Oceanside Health Center Back On Track
MCHC News Release
Local construction crews are officially back to work at the Molokai Community Health Center (MCHC)’s Oceanside facility. The contract from the Department of Health releasing $550,000 of the $1 million Grant-In-Aid appropriated in 2009 has been signed and notarized. Gov. Neil Abercrombie’s administration and state Rep. Mele Carroll have worked tirelessly to get the funding released and the project back on track.
“We are extremely grateful to Gov. Abercrombie for his wholehearted commitment to the health and well-being of the people of Molokai,” said Rosie Davis, president of the MCHC Board of Directors.
Founded in 2004 with a mission to “promote and provide accessible comprehensive individual and community health care to the people of Molokai with respect and aloha,” MCHC serves as a social safety net for the island’s most vulnerable populations. The center addresses the primary health care needs of nearly 3,000 residents, or about 40 percent of Molokai’s population. And with the island’s only pediatrician and a full-time psychologist on staff, MCHC helps to fill a critical gap in service in the fields of pediatrics and behavioral health.
Unfortunately, its present locale is proving to be increasingly inadequate, in large part because current tight limitations on space are clearly restricting its overall service capacity.
“Relocation to the Oceanside Center will immediately allow us to more than double the number of available medical and dental examination rooms,” said MCHC Executive Director Desiree Puhi. “Owning, rather than renting our own facility, will also allow us to be economically sustainable in the long run.”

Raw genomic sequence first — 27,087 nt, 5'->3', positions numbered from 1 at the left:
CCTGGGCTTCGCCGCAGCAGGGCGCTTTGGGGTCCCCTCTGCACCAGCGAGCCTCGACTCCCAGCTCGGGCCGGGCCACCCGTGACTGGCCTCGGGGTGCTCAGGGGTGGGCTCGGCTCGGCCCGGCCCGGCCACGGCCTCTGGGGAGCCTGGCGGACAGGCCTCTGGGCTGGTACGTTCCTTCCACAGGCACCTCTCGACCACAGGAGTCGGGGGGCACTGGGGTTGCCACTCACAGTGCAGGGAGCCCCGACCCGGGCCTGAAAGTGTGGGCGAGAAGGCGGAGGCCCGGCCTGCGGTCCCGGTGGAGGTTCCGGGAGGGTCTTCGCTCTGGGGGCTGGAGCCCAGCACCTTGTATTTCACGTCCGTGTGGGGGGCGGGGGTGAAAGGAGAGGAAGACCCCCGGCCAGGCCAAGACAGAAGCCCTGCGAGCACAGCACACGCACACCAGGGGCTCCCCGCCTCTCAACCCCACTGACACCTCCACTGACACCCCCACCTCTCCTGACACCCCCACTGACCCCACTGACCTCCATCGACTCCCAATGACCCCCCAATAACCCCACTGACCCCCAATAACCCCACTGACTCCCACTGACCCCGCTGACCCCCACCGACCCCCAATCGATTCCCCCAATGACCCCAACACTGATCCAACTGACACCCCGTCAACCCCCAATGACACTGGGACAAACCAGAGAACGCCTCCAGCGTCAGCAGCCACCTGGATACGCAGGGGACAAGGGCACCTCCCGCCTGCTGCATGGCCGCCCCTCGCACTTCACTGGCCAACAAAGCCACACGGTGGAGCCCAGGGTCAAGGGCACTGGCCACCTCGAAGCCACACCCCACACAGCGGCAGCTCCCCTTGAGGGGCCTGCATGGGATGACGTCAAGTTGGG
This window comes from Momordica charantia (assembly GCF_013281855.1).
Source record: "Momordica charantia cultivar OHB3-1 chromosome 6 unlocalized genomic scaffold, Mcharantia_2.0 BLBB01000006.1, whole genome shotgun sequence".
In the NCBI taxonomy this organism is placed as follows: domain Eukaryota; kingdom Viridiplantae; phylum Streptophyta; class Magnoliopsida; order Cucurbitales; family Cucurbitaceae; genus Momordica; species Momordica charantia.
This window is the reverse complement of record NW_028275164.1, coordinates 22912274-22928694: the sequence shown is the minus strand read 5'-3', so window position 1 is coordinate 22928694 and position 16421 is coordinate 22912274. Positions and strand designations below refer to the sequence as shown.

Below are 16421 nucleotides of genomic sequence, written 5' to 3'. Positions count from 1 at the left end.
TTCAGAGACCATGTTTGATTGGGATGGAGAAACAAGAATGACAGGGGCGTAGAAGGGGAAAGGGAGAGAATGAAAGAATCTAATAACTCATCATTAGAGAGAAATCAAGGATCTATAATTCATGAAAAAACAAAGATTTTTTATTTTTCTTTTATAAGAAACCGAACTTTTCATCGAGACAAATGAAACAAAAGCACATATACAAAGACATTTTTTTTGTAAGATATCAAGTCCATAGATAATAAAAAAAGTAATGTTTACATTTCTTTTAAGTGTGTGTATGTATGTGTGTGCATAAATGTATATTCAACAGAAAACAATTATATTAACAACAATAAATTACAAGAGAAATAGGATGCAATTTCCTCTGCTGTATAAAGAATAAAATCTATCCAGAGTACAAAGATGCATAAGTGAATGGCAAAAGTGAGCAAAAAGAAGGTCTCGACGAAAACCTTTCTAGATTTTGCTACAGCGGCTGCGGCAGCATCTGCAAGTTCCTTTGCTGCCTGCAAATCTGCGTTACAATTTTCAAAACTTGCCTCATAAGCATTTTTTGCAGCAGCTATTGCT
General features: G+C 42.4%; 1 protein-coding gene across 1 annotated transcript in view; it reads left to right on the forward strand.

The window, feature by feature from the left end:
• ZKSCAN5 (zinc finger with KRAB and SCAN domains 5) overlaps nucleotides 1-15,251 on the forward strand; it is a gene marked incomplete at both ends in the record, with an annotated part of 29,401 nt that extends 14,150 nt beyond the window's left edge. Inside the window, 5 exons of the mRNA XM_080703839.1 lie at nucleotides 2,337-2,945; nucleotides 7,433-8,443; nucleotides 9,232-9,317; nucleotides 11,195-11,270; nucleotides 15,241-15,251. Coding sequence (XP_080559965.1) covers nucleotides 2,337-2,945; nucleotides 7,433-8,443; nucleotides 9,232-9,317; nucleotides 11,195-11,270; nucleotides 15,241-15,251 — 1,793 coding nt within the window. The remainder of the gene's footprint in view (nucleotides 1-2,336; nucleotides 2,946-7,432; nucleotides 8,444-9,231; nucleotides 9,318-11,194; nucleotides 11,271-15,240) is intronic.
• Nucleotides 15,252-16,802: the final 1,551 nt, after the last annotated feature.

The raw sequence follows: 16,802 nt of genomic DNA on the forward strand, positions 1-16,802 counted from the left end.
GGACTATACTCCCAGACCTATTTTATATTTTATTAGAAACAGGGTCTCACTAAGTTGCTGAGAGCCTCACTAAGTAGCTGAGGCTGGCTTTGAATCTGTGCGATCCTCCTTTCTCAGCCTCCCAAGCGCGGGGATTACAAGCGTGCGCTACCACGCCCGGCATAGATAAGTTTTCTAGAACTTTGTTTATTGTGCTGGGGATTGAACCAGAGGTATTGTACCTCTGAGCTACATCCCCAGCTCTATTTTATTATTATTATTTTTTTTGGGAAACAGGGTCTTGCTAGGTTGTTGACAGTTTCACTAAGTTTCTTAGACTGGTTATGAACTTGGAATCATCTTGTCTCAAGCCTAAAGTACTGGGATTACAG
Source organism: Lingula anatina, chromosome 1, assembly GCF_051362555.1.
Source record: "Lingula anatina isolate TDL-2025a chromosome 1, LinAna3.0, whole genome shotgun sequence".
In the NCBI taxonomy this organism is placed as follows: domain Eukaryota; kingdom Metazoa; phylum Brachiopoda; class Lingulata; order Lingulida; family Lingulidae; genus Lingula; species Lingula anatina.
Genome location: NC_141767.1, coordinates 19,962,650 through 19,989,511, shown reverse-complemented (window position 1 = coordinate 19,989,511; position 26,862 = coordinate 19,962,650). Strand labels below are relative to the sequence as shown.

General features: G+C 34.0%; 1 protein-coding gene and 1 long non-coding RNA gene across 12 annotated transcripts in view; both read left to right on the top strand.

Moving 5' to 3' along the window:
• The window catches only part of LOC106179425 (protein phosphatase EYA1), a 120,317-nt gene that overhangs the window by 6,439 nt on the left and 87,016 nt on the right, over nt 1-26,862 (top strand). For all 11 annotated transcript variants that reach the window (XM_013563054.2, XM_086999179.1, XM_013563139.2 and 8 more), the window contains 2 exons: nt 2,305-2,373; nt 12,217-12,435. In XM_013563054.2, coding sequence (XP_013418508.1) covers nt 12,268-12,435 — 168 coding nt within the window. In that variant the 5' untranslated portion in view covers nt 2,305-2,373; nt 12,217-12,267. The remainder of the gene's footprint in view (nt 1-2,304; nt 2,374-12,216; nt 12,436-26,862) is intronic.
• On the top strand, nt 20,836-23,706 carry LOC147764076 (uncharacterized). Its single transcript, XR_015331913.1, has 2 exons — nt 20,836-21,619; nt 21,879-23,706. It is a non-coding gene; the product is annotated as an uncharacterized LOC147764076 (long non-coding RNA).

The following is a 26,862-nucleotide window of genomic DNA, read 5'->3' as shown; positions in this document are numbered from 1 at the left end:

MCHC’s relationship with neighboring Molokai General Hospital, the other significant medical facility on the island, has been the subject of recent public speculation. However, Puhi, who worked as a nurse at Molokai General for 15 years, stresses that the relationship is wholly complementary in nature.
“As an outpatient facility in a small rural community, it really doesn’t make sense for us to unnecessarily duplicate services. Our patients also depend on Molokai General’s excellent radiology, acute care and inpatient facilities,” she said. “Further, we take all comers, regardless of their ability to pay, and by keeping our own patients healthy, we’ll keep them out of the emergency room. This saves The Queen’s Health Systems from the potential expense of otherwise providing uncompensated care to these same underinsured patients at Molokai General.”
“Having the State funds released is a huge relief and it will benefit everyone on Molokai,” says Davis, “and we owe it to Governor Neil Abercrombie and State Representative Mele Carroll for fast tracking the process and showing continual support for our expansion project. We are also grateful to our community for sharing our vision and standing with us.”